Good Reads Articles

Book Suggestions for Tweens and Teens


By Tricia White | Managing Editor


Even Netflix eventually runs out of interesting things to binge on. Now is the perfect time to encourage your kids to crack a book that has nothing to do with school assignments.

Here are a few suggestions:

Teens/Young Adults

  • An Ember in the Ashes (series) by Sabaa Tahir

This lauded fantasy series has gained big traction over the last few years as each new addition comes out. Follow both Laia, a lower-class girl infiltrating an imposing military school to spy for her tyrannical empire in exchange for their help in freeing her captive brother, and Elias, a boy trying to break free of his role as an enforcer of the oppressive regime and leave it entirely. The book is split between their points of view, and they might be more intertwined than either of them knows.


  • Jane, Unlimited by Kristin Cashore

Jane is lost and without a strong sense of direction in life after the tragic loss of her aunt. However, she suddenly has nothing but directions to go on as she finds herself in a mysterious mansion, and each direction offered has its consequences. This novel offers an interesting and engaging experience akin to a choose your own adventure that gives a new take on the coming of age/search for identity archetype.


  • Otherworld by Jason Segel and Kirsten Miller

Like something out of Black Mirror, Otherworld is a video game sold to a futuristic world in which the people can play in a completely sensory immersive experience. The Company that makes it says it’s so addicting that you’ll want to play forever. Simon is about to find out that this game might change humanity as we know it. Find out how in this sci-fi thrill ride.



  • Ash Princess (series) by Laura Sebastian

Theodosia’s kingdom was invaded and taken from her mother when she was only six. The man who took everything from her, the Kaiser, ridiculed, abused, and held her captive while she watched the people of her nation be enslaved. One day the Kaiser pushes her too far, and she is no longer able to settle for surviving. She has two weapons that she can use to liberate herself and her people—an iron will and a mind sharper than any sword. It’s her time to rise.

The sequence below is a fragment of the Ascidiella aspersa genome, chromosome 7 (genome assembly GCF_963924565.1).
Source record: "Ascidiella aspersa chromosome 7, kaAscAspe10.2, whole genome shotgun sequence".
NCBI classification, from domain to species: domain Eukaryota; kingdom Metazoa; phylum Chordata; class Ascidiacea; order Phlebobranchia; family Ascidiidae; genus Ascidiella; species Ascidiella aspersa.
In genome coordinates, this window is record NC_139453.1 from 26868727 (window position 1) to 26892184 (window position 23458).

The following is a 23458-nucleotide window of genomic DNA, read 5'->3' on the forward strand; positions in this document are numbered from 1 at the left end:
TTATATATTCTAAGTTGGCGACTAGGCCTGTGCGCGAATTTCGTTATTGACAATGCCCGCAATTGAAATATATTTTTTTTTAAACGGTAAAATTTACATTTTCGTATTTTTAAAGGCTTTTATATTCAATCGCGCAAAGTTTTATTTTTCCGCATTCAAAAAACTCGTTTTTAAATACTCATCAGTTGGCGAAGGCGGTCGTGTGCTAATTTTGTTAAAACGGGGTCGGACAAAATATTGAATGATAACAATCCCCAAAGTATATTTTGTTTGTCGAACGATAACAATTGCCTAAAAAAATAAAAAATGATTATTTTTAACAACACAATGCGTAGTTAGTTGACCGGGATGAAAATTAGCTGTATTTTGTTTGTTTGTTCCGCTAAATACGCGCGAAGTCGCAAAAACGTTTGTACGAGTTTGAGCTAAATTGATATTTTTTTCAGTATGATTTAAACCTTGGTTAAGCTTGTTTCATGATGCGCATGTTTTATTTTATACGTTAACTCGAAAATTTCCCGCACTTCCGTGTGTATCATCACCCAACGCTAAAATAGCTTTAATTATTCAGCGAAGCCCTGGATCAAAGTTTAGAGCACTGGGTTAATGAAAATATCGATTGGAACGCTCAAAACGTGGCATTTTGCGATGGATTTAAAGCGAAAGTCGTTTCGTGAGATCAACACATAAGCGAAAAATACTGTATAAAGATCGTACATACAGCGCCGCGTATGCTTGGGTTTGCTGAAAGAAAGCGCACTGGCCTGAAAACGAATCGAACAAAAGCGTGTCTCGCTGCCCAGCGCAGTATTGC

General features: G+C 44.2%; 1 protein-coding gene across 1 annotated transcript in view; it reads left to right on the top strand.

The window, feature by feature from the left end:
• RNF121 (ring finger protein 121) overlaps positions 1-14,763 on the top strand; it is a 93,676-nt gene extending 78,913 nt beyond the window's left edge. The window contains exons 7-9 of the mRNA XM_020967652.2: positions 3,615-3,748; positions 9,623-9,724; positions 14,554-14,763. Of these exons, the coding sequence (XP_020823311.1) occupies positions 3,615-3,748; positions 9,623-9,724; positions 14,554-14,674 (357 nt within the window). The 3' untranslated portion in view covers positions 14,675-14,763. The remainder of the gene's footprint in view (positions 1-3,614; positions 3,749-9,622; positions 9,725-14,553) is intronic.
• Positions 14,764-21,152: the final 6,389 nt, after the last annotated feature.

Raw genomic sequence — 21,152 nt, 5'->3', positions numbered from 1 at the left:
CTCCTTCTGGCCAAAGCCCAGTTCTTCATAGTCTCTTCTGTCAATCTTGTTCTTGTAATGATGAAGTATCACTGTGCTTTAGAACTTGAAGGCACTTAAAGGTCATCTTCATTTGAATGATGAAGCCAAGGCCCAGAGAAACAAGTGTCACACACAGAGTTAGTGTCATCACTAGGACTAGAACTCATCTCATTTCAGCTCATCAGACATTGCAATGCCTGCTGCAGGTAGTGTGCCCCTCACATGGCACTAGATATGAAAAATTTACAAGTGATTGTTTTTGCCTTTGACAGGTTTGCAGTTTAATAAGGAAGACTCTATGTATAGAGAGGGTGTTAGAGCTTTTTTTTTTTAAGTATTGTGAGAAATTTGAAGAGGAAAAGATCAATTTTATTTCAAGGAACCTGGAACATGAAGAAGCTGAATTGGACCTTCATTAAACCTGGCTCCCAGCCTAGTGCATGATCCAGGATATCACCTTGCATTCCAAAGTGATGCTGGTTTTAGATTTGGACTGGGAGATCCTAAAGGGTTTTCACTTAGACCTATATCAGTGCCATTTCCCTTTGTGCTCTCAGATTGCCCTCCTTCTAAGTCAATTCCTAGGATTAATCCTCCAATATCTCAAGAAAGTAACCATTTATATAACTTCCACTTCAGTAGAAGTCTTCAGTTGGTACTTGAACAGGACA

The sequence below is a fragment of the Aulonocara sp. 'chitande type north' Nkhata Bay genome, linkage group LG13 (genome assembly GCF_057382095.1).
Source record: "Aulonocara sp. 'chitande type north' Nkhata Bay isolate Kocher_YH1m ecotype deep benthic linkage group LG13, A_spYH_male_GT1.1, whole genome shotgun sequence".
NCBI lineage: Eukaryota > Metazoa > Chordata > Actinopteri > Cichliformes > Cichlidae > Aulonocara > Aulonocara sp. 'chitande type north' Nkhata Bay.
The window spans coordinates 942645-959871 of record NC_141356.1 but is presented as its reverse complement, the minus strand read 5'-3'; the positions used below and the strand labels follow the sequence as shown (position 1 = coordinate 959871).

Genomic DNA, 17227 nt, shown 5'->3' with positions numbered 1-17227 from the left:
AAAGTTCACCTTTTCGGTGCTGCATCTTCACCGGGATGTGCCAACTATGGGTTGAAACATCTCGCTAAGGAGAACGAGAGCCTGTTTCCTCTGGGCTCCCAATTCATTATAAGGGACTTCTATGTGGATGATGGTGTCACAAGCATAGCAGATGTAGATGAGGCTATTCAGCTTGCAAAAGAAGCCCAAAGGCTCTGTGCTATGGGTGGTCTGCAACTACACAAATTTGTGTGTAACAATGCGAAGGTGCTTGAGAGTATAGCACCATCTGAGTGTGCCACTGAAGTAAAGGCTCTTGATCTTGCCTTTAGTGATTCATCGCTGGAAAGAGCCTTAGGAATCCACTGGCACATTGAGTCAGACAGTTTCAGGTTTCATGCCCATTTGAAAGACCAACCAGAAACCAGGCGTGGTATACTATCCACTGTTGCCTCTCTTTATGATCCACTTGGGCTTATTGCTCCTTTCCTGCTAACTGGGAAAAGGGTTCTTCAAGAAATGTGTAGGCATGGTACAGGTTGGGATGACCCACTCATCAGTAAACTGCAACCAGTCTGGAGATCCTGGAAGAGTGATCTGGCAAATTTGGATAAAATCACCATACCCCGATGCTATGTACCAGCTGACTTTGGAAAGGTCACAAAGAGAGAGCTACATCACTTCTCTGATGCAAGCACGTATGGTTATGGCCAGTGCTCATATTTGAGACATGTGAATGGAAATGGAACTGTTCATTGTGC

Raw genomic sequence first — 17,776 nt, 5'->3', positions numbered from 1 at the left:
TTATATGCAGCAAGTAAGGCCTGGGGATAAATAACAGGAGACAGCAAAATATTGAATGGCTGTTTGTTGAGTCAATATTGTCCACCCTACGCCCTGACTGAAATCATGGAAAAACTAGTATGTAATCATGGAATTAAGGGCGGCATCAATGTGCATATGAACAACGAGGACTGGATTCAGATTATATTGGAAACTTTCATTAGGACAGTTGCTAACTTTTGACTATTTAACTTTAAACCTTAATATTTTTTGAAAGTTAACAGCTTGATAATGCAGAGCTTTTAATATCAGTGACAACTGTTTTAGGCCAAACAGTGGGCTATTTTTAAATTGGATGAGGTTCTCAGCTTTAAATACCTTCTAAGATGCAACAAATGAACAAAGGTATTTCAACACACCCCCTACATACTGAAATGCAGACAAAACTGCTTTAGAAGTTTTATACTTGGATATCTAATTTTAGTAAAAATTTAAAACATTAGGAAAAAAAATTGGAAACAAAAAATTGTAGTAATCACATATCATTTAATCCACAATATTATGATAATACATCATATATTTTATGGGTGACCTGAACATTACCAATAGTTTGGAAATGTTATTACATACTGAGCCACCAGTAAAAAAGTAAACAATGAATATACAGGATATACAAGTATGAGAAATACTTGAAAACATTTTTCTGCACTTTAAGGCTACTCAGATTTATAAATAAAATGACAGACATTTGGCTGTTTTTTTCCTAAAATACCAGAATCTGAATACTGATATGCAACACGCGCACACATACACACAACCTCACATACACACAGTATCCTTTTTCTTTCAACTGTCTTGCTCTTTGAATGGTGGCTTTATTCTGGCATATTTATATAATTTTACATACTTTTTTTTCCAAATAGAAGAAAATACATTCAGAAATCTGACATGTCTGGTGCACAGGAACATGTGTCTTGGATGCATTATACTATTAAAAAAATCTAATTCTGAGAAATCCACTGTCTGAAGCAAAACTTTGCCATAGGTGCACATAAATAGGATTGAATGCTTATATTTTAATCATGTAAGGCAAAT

• The Strange Case of the Alchemist’s Daughter by Theodora Goss

A High-Gothic/Victorian tale of monsters, mad scientists, and new interpretations of familiar characters. Mary Jekyll, yes—the daughter of THAT Jekyll, lost her father when she was very young. Now she has lost her mother, too. When handling her mother’s final affairs, she learns of an account set up to maintain a mysterious figure named Hyde. Nothing here goes as you expect. A reinvention of the classic monsters that is worthy of the originals.



  • The Assassination of Brangwain Spurge by Eugene Yelchin and Matthew Tobin Anderson

Two warring peoples, Goblins and Elves. Two nerdy scholars, one of each side. The Elf, Brangwain, is tasked with delivering an important peace treaty through enemy territories. The Goblin, an archivist meant to play host to the emissary. Will a friendship bloom despite cultural differences? What will happen when they accidentally get embroiled in a political mess that could get them both killed? Find out in this National Book Award Finalist.


  • The Unsung Hero of Birdsong, USA by Brenda Woods

Young Gabriel thought he had a nearly perfect life in the idyllic town of Birdsong, USA. However, when his first ride on the brand-new bike he got for his 12th birthday almost ends in a horrible tragedy, he is saved by Meriwether Hunter, an African-American veteran of WWII. This act of bravery soon leads to a close friendship, but the more he learns about his new friend’s life story, the more he understands how Meriwether’s life in segregated Birdsong is vastly different from his. Meriwether’s life, deeds, and stories make Gabriel realize what real heroism is.


  • The Westing Game by Ellen Raskin

Not a recent work, but one that should be a must-read for every young mystery fan; The Westing Game is akin to a more child appropriate version of the works of Agatha Christie or the recent film Knives Out. An eccentric millionaire leaves a complicated will in the form of an elaborate game for 16 heirs to vie for the entire fortune. Paired in seemingly random ways, they must play this baffling game for the ultimate reward.


  • The Bridge Home by Padma Venkatraman

When two runaway girls find themselves in a churning and dangerous city, they quickly realize they are in over their heads. Life gets better when they befriend two homeless boys on an abandoned bridge. They become like family and finally get to explore life out from under the thumbs of adults who they couldn’t trust. But, when something happens that threatens the safety of the new family, a tough choice has to be made about where to get help.


  • New Kid by Jerry Kraft

This graphic novel is the cartooned diary of a middle school boy whose life is upended, and he is thrust into a completely different world in the form of a prestigious private school. Not only is he the new kid, but there are also few other minority children in the entire school. He soon begins to feel caught between worlds and accepted by neither. This is a wonderfully nuanced look at the alienation often felt in middle school and the big and small ways prejudices and cruelty can happen even by ignorance. It is also a tale of friendship and coming of age. It truly runs the gambit of emotional highs and lows.


Editor’s Note: Have a suggestion for GLF readers?  We want to hear from you! Email: Tricia@goodlifefamilymag.com.

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